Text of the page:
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What Would an Equitable Voucher System Look Like?

By Op-Ed

Pennsylvania’s Republican legislators support a voucher program they say is meant to help a small number of students who attend schools they claim are failing. (They don’t mention that those schools are also severely underfunded.) However, these legislators and their supporters, including billionaires Betsy DeVos and Jeffrey Yass, have made no secret that their ultimate goal is to replace our public schools with a system of private schools financed by vouchers.

It is doubtful that such a plan could meet the requirements of the Pennsylvania Constitution. When the education clause was added to the Constitution of the Commonwealth of Pennsylvania in 1873, it specifically required funding of “public schools.” And, changing the words to “public education” in the constitutional revision of 1967 does not alter the import of the phrase.

Could a voucher plan be designed to meet the two goals for public education held by the framers of the Pennsylvania Constitution? The first was to provide an equal opportunity for all students to make the best use of their talents and abilities, not just to benefit themselves but to benefit our economy and democracy. The second was to ensure that every student is prepared to take part in our representative government, beginning with a firm understanding of our country’s ideals.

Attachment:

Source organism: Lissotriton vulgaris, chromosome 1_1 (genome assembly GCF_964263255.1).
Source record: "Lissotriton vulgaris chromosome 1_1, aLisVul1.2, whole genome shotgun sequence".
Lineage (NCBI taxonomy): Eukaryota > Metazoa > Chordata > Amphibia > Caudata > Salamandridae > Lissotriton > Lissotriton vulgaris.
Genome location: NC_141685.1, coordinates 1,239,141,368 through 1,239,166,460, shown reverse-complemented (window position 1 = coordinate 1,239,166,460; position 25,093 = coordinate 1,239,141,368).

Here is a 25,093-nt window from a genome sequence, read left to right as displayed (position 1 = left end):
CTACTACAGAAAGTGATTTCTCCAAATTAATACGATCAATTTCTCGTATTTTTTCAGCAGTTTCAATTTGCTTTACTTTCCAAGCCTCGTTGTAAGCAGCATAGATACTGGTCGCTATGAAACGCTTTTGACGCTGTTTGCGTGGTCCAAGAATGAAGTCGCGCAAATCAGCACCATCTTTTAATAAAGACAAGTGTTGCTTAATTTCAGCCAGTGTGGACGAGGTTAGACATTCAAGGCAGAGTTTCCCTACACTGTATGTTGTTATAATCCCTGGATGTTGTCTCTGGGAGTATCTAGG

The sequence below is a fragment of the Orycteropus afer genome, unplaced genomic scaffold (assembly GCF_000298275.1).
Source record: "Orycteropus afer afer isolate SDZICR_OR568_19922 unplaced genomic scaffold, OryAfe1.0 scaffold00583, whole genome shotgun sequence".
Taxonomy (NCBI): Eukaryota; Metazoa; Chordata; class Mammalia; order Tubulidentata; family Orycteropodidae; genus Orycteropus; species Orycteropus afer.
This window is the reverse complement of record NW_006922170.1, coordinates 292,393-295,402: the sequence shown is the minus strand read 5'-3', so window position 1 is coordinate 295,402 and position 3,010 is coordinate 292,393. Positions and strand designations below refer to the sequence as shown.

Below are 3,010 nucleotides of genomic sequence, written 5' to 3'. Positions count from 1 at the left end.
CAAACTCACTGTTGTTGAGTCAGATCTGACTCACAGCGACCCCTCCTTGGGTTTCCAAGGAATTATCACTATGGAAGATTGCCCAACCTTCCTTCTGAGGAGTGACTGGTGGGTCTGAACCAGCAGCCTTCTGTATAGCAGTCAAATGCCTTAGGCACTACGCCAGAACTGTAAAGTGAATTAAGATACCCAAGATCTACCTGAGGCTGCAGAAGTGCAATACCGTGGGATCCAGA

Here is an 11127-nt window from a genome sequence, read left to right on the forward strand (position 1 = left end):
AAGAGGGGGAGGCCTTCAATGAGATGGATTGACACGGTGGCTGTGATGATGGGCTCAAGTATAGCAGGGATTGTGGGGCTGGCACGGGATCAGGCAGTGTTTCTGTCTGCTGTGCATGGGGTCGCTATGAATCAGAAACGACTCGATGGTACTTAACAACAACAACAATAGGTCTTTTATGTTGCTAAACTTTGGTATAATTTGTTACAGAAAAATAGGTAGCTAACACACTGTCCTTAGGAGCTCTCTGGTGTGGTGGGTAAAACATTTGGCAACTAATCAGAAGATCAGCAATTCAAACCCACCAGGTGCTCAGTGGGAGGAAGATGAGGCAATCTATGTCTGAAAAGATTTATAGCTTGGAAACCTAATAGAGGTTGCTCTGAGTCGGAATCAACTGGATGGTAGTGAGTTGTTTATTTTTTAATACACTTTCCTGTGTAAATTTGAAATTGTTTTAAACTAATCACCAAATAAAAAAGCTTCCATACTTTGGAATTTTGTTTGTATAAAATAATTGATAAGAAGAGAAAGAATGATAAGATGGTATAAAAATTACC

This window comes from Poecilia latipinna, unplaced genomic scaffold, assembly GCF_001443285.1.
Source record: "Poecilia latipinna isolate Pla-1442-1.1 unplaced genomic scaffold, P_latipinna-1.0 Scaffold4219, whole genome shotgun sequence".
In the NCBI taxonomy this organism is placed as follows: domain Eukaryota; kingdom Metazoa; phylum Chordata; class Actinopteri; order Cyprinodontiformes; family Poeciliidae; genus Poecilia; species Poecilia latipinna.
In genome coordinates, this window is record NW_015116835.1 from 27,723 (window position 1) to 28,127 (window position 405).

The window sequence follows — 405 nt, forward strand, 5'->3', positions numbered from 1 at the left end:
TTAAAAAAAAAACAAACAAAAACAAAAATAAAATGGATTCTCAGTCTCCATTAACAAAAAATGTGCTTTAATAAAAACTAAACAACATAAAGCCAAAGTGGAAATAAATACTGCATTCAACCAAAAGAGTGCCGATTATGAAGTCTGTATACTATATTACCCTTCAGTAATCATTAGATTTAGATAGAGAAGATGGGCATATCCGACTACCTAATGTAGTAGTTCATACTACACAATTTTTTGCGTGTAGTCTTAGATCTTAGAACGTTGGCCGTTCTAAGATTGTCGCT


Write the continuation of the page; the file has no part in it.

What would a voucher system crafted to attain these goals look like?

First, all private schools that accept vouchers would be required to teach the basics of American political institutions and ideals and our ideals of freedom and democracy for all.

Second, private schools would have to be prohibited from discriminating against students based on political ideology, income, race, ethnicity, religion, gender, sexual orientation, and disability status.

Third,  any voucher system would need to ensure that every child has an equal opportunity to get a comprehensive education, even though some families have a greater financial ability to pay tuition than others. We also know that children growing up in poverty, and those who are English-language learners, need more resources to get an equal education. This would require some combination of the following policies: